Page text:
Chol-hee,
Notice the simple example:
> x=as.factor(c(1,0,1,0));y=as.factor(c(1,2,1,2));z=rnorm(4)
Notice that x and y are the same covariate. Now:
> design=model.matrix(z~x+y)
> design
(Intercept) x1 y2
1 1 1 0
2 1 0 1
3 1 1 0
4 1 0 1
attr(,"assign")
[1] 0 1 2
attr(,"contrasts")
attr(,"contrasts")$x
[1] "contr.treatment"
attr(,"contrasts")$y
[1] "contr.treatment"
> solve(t(design)%*%design)
Error in solve.default(t(design) %*% design) :
Lapack routine dgesv: system is exactly singular
You get the singularity error because your covariates are exactly the same (or not linearly independent). Now if you concatenate the variables like you did:
> xy=as.factor(paste(x,y,sep='.'))
> xy
[1] 1.1 0.2 1.1 0.2
Levels: 0.2 1.1
Which is clearly different than the original x+y. Now:
> design=model.matrix(z~xy)
> design
(Intercept) xy1.1
1 1 1
2 1 0
3 1 1
4 1 0
attr(,"assign")
[1] 0 1
attr(,"contrasts")
attr(,"contrasts")$xy
[1] "contr.treatment"
> solve(t(design)%*%design)
(Intercept) xy1.1
(Intercept) 0.5 -0.5
xy1.1 -0.5 1.0
Which now works. However, note that I wouldn't use the latter. You need to find out which of your six covariates are linearly dependent with each other and remove one or more so they are NOT linearly dependent. This will be different from your second attempt but will be equivalent to what you were trying to accomplish in your first attempt
Let me know if this doesn't work!
Thanks!
Evan
--
W. Evan Johnson
Assistant Professor
Division of Computational Biomedicine
Boston University School of Medicine
72 East Concord St., E-645
Boston, MA 02118
Phone: (617) 638-2541
On Oct 25, 2012, at 6:00 AM, bioconductor-request@r-project.org wrote:
> ------------------------------
>
> Message: 8
> Date: Wed, 24 Oct 2012 13:40:33 -0400
> From: Achilleas Pitsillides
> To: Cholhee Jung , Bioconductor mailing list
>
> Subject: Re: [BioC] Fwd: covariate information
> Message-ID:
>
> Content-Type: text/plain
>
> Dear Chol-hee,
>
> The short answer is that the two model matrices are different and they have
> different dimensions; you can verify this by using the dim(mod_mat) to see
> the dimension of the model matrix.
>
> Here is my understanding: If you have a factor f1 with 3 levels and a
> factor f2 with 2 levels (where all the possible level combinations exist),
> then f1:f2 is all the combinations of f1 and f2 (an equivalent factor
> with 6 levels) and the model matrix ~f1:f2 would have six columns (i.e.
> fit a model with 6 coefficients).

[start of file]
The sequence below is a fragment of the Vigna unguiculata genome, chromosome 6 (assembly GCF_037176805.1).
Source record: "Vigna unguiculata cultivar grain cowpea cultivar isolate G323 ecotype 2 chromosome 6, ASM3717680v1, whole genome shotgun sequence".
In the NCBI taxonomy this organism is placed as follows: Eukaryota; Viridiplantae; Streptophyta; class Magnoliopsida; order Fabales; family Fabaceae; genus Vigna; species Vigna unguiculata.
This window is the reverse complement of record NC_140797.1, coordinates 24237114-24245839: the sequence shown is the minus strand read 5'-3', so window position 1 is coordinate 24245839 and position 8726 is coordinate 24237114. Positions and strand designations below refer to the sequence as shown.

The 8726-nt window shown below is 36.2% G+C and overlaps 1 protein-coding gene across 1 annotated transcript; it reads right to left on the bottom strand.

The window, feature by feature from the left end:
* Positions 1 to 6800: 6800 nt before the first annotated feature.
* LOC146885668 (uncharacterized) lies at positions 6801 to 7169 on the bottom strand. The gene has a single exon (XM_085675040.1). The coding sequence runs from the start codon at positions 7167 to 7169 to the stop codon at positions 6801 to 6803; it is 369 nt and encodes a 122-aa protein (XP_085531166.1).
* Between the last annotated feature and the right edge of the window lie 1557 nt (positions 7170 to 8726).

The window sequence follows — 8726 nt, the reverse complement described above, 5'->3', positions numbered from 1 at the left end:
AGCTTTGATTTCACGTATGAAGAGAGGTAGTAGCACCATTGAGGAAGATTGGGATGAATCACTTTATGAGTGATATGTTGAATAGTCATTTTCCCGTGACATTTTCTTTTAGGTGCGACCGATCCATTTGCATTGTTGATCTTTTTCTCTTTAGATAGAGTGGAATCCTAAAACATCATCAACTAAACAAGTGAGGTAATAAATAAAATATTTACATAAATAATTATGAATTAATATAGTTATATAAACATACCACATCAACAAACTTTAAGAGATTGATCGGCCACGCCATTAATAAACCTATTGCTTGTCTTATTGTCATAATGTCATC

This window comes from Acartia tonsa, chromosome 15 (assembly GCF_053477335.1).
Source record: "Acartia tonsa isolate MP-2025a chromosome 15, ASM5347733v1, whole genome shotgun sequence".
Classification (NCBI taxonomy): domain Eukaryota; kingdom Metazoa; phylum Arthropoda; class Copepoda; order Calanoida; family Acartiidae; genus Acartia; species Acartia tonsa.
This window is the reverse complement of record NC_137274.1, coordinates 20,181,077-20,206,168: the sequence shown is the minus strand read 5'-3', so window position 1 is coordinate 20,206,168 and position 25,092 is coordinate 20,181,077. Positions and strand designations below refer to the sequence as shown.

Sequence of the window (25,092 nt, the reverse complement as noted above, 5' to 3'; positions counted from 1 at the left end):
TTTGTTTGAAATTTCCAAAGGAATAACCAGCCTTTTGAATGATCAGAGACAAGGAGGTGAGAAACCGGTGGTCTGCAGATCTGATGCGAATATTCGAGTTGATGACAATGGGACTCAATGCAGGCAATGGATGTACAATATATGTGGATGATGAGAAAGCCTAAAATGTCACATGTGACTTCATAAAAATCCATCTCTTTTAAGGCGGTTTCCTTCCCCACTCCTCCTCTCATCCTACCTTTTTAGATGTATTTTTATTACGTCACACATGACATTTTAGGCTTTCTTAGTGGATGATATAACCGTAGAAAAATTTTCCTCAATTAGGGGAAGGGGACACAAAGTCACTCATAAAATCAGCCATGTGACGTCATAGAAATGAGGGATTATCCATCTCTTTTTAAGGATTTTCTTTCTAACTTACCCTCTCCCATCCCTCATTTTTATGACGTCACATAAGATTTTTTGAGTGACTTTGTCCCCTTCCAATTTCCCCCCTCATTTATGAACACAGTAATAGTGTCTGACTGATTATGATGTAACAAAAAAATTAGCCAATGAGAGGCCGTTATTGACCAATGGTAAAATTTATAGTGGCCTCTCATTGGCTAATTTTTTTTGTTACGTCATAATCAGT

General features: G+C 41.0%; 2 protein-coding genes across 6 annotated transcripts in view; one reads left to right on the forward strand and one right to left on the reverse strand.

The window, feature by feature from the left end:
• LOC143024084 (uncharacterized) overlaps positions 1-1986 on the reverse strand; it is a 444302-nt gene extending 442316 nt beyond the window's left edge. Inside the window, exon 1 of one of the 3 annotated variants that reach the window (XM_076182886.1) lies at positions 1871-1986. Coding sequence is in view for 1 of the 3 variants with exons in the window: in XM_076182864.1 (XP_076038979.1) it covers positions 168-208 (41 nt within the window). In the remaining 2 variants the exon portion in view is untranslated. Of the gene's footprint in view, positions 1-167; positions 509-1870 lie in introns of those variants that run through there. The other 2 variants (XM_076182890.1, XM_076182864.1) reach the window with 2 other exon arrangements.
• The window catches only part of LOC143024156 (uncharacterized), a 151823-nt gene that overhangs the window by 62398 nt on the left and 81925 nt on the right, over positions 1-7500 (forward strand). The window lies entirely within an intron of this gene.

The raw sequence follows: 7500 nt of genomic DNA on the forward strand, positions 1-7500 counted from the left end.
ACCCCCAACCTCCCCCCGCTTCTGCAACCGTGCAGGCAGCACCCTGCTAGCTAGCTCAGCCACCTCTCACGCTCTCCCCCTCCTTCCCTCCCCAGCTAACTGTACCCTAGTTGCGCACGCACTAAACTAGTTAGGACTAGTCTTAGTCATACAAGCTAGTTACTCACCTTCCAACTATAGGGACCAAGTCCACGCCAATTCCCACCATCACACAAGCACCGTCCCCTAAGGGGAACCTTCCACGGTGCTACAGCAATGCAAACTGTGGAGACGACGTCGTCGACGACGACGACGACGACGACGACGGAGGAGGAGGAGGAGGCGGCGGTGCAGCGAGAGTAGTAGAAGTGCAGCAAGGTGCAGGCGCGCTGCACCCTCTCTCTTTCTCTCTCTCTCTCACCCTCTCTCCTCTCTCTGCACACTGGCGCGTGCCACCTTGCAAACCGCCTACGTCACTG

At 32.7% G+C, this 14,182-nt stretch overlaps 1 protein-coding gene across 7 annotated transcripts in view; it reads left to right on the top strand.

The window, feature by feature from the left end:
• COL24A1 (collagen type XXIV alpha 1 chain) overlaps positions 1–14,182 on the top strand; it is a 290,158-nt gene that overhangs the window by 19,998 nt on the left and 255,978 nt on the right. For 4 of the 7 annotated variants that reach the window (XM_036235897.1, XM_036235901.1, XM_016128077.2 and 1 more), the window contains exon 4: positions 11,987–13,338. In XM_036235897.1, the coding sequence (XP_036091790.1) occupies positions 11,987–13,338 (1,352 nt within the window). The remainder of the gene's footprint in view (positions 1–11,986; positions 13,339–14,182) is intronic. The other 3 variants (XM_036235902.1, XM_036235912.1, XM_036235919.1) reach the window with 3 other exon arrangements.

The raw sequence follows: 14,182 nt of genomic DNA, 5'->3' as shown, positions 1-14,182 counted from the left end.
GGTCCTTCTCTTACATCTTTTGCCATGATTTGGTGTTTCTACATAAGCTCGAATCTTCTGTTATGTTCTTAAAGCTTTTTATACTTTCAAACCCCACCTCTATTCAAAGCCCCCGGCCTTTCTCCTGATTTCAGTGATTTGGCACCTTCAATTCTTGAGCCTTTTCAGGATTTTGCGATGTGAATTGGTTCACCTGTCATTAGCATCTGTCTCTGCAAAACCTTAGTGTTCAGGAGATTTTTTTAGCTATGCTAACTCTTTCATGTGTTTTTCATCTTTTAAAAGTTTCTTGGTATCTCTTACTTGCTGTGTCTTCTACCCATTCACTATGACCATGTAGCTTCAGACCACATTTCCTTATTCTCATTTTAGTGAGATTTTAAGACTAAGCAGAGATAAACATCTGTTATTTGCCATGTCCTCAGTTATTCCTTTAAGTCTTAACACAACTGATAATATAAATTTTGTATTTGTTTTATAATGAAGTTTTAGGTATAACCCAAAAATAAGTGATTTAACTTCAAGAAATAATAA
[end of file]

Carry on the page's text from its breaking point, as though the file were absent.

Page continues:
> However, the model matrix ~f1+f2 will have 4 columns ( i.e. fit 4
> coefficients: constant, two for f1 and one for f2).
> The model ~f1*f2 will fit 6 coefficients and have a model matrix with the
> same column space as the model matrix for ~f1:f2.
>
>
> I hope this helps,
>
> cheers,
> Achilleas
>
>
> On Tue, Oct 23, 2012 at 10:10 PM, Cholhee Jung wrote:
>
>>
>>
>> Dear users,
>>
>> Below is the question I posted originally in the 'ComBat user forum' of
>> Google group.
>> But, as I was suggested to forward my question to Bioconductor mailing
>> list, I'm doing it now.
>>
>> Please find my question, below.
>>
>>
>> Regards,
>> Chol-hee
>>
>> On Tuesday, October 23, 2012 10:13:26 AM UTC+11, Cholhee Jung wrote:
>>>
>>>
>>>
>>> Dear users,
>>>
>>> I was trying ComBat on ~1,000 samples.
>>> Samples are spread over 12 batches and each batch contains 4 technical
>>> replicates that are identical across all batches.
>>> The number of covariates is 5, and I was using the ComBat implemented in
>>> the 'sva' package.
>>>
>>> I tried ComBat with two model matrix built from the same covariate
>>> information.
>>>
>>> First model matrix was constructed as below:
>>>> mod_mat = model.matrix(~as.factor(cov1) + as.factor(cov2) +
>>> as.factor(cov3) + as.factor(cov4) + as.factor(cov5), data=pheno_data )
>>>
>>> Second one was built as below:
>>>> mod_mat = model.matrix(~as.factor(paste(pheno_data$cov1,
>>> pheno_data$cov2, pheno_data$cov3, pheno_data$cov4, pheno_data$cov5,
>>> sep=":")))
>>>
>>> Basically, covariates were concatenated into one string for the the
>>> second model matrix.
>>>
>>> ComBat with the first model matrix raised the 'singular' error like
>> below:
>>>
>>> Error in solve.default(t(design) %*% design) :
>>> Lapack routine dgesv: system is exactly singular
>>>
>>> But, ComBat run without error with the second model matrix.
>>>
>>>
>>> Now I wonder if the two different model matrices are same?
>>>
>>> Regards,
>>> Chol-hee
>>>
>>>
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